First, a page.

I know I am going to make all the realists, all the economists, and all those who work in “management” cringe a little by saying this, but I wish societies could return to the barter system. Instead of using the intermediary of money, we would just trade items and services for those items and services we need. I would revise your resume and help you draft a cover letter; you would clean out my gutters. Sounds good, right?

I long for that simplicity of direct trade. I long for days when my work earns me what I need, not cash with which I can then go buy what I need. I would love to just write and read all day, maybe work in my garden a bit, help someone out in rearranging their furniture, and then at the end, have collected food and clothing enough to survive. That would be nice.

Maybe this is why I participate in services like Bookmooch, where I can trade books with other book lovers and why I enjoy Etsy. At least here, the exchange seems to be more based on the work of one’s labor rather than the price that a culture has assigned to something (and yes, I know that’s a simplistic way of looking at things.)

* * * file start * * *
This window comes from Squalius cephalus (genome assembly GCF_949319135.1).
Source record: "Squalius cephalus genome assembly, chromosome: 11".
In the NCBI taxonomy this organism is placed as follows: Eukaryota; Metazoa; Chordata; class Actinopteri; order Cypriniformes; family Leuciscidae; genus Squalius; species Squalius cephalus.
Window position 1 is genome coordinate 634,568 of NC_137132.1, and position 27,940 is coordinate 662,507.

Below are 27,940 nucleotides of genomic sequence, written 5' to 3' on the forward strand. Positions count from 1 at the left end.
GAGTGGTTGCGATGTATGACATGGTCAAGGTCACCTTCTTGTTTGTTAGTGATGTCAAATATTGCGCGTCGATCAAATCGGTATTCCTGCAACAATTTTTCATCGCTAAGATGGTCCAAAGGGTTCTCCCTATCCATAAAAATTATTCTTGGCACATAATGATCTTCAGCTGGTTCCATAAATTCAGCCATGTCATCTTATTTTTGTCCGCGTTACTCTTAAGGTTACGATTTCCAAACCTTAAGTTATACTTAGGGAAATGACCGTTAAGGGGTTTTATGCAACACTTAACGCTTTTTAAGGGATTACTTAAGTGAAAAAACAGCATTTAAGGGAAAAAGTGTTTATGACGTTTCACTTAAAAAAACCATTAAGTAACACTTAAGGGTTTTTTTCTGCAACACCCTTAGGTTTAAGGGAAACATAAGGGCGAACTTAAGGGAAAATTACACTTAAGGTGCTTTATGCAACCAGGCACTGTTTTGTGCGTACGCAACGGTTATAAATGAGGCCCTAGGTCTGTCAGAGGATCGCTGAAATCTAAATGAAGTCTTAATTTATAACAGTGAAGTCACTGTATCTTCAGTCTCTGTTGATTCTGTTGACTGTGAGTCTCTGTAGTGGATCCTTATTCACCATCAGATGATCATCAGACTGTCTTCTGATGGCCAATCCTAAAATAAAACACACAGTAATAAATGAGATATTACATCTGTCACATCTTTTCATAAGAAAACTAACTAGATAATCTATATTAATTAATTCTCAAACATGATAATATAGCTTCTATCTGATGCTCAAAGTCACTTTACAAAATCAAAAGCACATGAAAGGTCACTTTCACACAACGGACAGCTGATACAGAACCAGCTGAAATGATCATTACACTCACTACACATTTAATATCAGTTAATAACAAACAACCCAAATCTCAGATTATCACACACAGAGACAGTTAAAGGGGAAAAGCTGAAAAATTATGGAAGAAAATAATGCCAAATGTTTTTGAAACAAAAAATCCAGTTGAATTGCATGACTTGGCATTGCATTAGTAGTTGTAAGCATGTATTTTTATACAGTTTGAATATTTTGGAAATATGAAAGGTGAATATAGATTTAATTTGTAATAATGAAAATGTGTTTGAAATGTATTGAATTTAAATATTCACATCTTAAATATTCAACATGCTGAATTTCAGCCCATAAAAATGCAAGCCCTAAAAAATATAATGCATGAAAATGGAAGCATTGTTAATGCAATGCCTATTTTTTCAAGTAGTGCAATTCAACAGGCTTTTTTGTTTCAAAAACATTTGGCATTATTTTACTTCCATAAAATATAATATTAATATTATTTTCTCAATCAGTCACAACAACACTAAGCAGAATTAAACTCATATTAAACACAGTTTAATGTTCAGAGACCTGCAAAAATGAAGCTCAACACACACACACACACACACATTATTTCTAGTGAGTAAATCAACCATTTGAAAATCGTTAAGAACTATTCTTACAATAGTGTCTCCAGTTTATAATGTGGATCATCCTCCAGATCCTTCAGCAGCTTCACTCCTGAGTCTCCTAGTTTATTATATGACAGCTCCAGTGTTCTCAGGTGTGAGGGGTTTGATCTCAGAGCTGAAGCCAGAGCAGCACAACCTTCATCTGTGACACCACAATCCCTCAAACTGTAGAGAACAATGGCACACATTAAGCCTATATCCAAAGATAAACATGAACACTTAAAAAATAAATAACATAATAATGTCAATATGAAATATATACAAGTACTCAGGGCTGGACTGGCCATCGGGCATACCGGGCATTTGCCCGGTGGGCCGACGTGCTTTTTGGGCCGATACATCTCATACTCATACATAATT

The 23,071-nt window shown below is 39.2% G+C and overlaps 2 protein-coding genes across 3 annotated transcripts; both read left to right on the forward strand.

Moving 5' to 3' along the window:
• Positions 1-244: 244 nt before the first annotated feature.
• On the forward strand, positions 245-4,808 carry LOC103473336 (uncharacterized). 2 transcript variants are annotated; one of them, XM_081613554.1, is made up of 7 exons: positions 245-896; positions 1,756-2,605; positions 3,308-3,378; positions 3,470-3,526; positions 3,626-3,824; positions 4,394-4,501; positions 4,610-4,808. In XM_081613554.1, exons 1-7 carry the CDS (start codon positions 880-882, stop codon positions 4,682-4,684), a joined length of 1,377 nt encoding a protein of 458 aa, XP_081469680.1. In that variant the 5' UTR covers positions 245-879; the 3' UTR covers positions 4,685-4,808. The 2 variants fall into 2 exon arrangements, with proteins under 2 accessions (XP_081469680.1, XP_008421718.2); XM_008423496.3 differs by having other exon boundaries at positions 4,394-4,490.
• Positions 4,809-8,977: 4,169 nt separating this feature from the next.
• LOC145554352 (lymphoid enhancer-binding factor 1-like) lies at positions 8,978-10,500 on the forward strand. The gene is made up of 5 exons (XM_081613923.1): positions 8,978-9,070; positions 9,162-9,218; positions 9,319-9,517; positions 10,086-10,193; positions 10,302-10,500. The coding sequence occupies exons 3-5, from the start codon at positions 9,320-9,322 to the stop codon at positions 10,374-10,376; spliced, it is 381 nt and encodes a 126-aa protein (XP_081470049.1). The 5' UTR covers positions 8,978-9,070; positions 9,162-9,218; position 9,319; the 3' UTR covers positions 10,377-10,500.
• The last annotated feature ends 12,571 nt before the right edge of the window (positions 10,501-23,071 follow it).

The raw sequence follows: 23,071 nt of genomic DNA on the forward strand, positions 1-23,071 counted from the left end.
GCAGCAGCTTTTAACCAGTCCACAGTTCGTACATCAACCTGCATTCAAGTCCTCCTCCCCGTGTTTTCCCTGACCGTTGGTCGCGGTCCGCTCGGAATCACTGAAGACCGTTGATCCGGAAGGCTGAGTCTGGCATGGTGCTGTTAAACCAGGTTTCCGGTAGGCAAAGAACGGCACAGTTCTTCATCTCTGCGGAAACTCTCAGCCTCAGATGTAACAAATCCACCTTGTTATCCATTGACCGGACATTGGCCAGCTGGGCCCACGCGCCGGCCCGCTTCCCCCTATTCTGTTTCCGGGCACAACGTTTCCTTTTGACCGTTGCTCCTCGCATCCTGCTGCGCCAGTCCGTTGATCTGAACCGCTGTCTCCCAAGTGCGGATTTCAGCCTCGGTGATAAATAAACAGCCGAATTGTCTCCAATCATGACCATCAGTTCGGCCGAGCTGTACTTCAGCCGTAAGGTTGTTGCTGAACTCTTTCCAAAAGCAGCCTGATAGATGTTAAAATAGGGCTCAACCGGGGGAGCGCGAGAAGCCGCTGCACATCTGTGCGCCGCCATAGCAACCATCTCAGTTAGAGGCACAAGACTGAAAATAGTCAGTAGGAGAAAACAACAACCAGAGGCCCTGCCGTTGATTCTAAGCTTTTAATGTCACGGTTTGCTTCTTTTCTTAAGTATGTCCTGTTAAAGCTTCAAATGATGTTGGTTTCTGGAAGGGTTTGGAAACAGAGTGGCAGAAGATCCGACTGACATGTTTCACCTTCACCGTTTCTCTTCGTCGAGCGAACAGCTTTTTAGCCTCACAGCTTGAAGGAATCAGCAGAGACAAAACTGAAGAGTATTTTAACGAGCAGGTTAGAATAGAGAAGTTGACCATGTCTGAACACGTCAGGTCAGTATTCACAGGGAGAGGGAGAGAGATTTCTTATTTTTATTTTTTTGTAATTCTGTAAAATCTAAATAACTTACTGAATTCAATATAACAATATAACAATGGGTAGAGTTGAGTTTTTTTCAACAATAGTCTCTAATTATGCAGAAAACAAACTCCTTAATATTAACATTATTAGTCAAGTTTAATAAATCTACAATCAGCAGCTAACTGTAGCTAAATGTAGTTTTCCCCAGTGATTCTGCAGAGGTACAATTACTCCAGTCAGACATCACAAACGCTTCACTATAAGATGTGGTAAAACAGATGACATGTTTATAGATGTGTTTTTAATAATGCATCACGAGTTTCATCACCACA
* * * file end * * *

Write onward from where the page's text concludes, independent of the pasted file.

So here’s my offer – if you need help with some writing, I’ll work a trade with you. Maybe you have some books, a great sweater you knitted yourself, amazing tips on how to integrate the lives of six cats (this is an ongoing process in my house). Let’s barter find ourselves better for it.

Barter by David Kibuuka“Barter” by David Kibuuka

My guest post on the importance of personal libraries is up at Chloe Yelena Miller’s blog. Do stop by and take a read, and while you’re there, peruse her blog. She’s got some great stuff there. Thanks.